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How To Manage WordPress CSS Using Brackets & Dropbox

Unfortunately Dropbox changed their policy on accessing documents publicly, so this process no longer works. Left for posterity.

A more effective way of managing the stylesheets within WordPress is by using the new Brackets editor and Dropbox.

If you want to be able to manage your CSS styles with git and yet also want to automatically manage the minification of your CSS files as well as the transfer of your stylesheets to your WordPress installations, then read on as to how we manage this.


First, if you haven’t already got a free copy of Brackets, go and get it. I’ll wait.


After installing Brackets, click on File > Extension Manager and then select the Available tab. In the search box enter the word Minify and then click the Install button next to the Minifier extension.

Install Minifier extension in Brackets


Copy your existing style.css file from your theme’s WordPress editor and copy its contents into a new Brackets file. When we return to this file we will eliminate the majority of its content, bar the theme’s comment box.


Save the new CSS file in Brackets to a location on your computer. I use a location within my Sites folder on my Mac OSX (eg. ~/Sites/location/CSS/)

You should also upload any CSS dependant images into this same directory. My WordPress theme has a couple of little icons which are referenced in its CSS, so I need to create and upload those files into the same area where I have stored my CSS file (eg. ~/Sites/location/CSS/images/).


Once you have copied your CSS file, create a minified version of it. In Brackets simply click on Edit > Minify. For ease of automation you can also select Edit > Minify on Save which will save any edits to the initial minified file created.

(I will note that the minified file will need to be created first using Edit > Minify before you can use the Minify on Save command – it doesn’t seem to work if you select it first and then save your CSS file.)


Ensure you have Dropbox installed and opened and that you have the Public folder synced onto your computer (you can always check by looking into your Dropbox’s settings and on the Advanced tab clicking on the “Selective Sync” button and seeing what is selectively synced from Dropbox to your computer).

We will now symlink the CSS files into this folder. Open up terminal and run the following command:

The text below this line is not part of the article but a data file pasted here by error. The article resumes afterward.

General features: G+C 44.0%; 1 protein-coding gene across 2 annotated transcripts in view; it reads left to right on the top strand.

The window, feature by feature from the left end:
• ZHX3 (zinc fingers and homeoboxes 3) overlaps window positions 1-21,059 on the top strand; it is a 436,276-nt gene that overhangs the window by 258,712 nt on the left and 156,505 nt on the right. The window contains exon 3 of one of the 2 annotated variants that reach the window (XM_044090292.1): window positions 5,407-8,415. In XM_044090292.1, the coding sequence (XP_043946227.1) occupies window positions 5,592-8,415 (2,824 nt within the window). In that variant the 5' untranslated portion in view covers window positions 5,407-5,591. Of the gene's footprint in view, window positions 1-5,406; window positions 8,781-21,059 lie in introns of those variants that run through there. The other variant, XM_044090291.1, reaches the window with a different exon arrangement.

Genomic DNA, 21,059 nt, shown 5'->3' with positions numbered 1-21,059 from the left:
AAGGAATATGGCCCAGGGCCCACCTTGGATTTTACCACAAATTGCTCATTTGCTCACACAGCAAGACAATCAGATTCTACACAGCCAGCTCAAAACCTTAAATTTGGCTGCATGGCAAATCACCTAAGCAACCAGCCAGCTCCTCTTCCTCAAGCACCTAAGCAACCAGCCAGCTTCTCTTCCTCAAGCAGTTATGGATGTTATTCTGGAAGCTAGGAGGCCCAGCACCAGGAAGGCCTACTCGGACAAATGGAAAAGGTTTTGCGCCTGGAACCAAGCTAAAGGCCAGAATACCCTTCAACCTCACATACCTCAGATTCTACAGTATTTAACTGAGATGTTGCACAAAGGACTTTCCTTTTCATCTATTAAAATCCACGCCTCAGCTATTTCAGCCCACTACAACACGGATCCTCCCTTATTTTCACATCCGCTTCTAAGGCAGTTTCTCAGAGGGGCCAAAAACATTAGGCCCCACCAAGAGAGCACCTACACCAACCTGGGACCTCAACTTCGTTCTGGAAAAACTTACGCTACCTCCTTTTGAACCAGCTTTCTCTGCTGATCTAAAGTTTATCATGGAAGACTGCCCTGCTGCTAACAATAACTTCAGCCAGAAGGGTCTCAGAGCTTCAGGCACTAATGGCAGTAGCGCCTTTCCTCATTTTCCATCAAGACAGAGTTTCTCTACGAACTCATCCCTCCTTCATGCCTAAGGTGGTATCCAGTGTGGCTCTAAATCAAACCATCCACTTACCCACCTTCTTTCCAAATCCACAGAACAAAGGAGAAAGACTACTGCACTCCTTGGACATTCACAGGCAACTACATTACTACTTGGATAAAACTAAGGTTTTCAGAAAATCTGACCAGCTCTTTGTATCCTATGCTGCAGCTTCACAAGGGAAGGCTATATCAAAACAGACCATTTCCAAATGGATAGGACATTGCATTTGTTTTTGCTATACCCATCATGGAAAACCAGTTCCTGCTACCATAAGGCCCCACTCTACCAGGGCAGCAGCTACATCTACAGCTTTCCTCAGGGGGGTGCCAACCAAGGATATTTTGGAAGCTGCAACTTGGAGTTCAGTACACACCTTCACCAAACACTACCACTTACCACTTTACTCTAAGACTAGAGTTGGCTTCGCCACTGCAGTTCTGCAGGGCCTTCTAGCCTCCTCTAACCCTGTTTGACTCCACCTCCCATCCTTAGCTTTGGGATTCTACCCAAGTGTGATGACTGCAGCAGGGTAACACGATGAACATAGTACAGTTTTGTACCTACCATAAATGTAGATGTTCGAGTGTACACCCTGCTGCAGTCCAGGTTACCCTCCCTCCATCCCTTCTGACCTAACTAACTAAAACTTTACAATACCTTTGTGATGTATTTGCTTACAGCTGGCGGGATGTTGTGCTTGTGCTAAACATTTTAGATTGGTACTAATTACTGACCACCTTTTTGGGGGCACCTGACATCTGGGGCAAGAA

$ ln -s ~/Sites/location/CSS/* ~/Dropbox/Public/MySite/CSS/

Where ~/Sites/location/CSS/* is the location of your existing stylesheets and images, and ~/Dropbox/Public/MySite/CSS/ is the location of where you would like to have the stylesheets and images publicly accessed. Please note that the last folder in the Dropbox Public folder should not be created – the symlink command should create it for you.


Get the public link from within Dropbox and wrap it in a style sheet link tag.

Get the public link in Dropbox by right-clicking on folder and selecting Copy public link
<link rel="stylesheet" type="text/css" href="">

Where represents your public link from Dropbox.


Copy the stylesheet link tag into an area within your WordPress where you can insert information into your theme’s header.

Check to make sure your stylesheet is loading from this source, by inspecting the header section of your website and identifying the link tag – if in Chrome even select the link to ensure the stylesheet is being loaded.


Go back to your theme’s WordPress editor and remove all CSS details that have been inserted into your stylesheet from Dropbox. This should just leave you with the theme’s comments identifying the name, author and other details of the stylesheet.


Now you can edit your stylesheet directly from your computer and any edits saved are automatically sent to your live WordPress sites! Be careful with this – you may want to implement a versioning control system such as git just to protect anything untoward that may happen.